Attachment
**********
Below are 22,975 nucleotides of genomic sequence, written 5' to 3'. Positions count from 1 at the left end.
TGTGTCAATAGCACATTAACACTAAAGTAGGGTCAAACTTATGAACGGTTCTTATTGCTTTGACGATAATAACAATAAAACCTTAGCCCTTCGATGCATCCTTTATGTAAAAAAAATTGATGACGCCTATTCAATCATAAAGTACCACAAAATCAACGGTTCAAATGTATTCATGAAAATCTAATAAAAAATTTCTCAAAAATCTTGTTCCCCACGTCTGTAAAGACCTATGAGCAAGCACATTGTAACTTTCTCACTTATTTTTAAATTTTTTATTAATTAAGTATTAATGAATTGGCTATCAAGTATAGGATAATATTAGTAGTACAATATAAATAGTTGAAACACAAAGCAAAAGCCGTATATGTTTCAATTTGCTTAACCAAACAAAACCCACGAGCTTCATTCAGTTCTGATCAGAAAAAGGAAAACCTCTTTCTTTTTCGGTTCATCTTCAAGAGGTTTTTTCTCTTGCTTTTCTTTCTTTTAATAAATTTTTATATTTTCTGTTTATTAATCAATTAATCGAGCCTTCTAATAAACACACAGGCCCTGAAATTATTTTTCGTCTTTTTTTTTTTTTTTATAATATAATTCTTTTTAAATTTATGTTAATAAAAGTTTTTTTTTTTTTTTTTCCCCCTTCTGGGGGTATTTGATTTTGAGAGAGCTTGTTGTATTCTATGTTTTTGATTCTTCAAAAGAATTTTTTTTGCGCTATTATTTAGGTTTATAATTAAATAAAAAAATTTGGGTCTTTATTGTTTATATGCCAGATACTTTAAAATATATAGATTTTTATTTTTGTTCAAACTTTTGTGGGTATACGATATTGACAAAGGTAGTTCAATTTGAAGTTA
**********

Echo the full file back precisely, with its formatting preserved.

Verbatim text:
Below are 22,975 nucleotides of genomic sequence, written 5' to 3'. Positions count from 1 at the left end.
TGTGTCAATAGCACATTAACACTAAAGTAGGGTCAAACTTATGAACGGTTCTTATTGCTTTGACGATAATAACAATAAAACCTTAGCCCTTCGATGCATCCTTTATGTAAAAAAAATTGATGACGCCTATTCAATCATAAAGTACCACAAAATCAACGGTTCAAATGTATTCATGAAAATCTAATAAAAAATTTCTCAAAAATCTTGTTCCCCACGTCTGTAAAGACCTATGAGCAAGCACATTGTAACTTTCTCACTTATTTTTAAATTTTTTATTAATTAAGTATTAATGAATTGGCTATCAAGTATAGGATAATATTAGTAGTACAATATAAATAGTTGAAACACAAAGCAAAAGCCGTATATGTTTCAATTTGCTTAACCAAACAAAACCCACGAGCTTCATTCAGTTCTGATCAGAAAAAGGAAAACCTCTTTCTTTTTCGGTTCATCTTCAAGAGGTTTTTTCTCTTGCTTTTCTTTCTTTTAATAAATTTTTATATTTTCTGTTTATTAATCAATTAATCGAGCCTTCTAATAAACACACAGGCCCTGAAATTATTTTTCGTCTTTTTTTTTTTTTTTATAATATAATTCTTTTTAAATTTATGTTAATAAAAGTTTTTTTTTTTTTTTTTCCCCCTTCTGGGGGTATTTGATTTTGAGAGAGCTTGTTGTATTCTATGTTTTTGATTCTTCAAAAGAATTTTTTTTGCGCTATTATTTAGGTTTATAATTAAATAAAAAAATTTGGGTCTTTATTGTTTATATGCCAGATACTTTAAAATATATAGATTTTTATTTTTGTTCAAACTTTTGTGGGTATACGATATTGACAAAGGTAGTTCAATTTGAAGTTA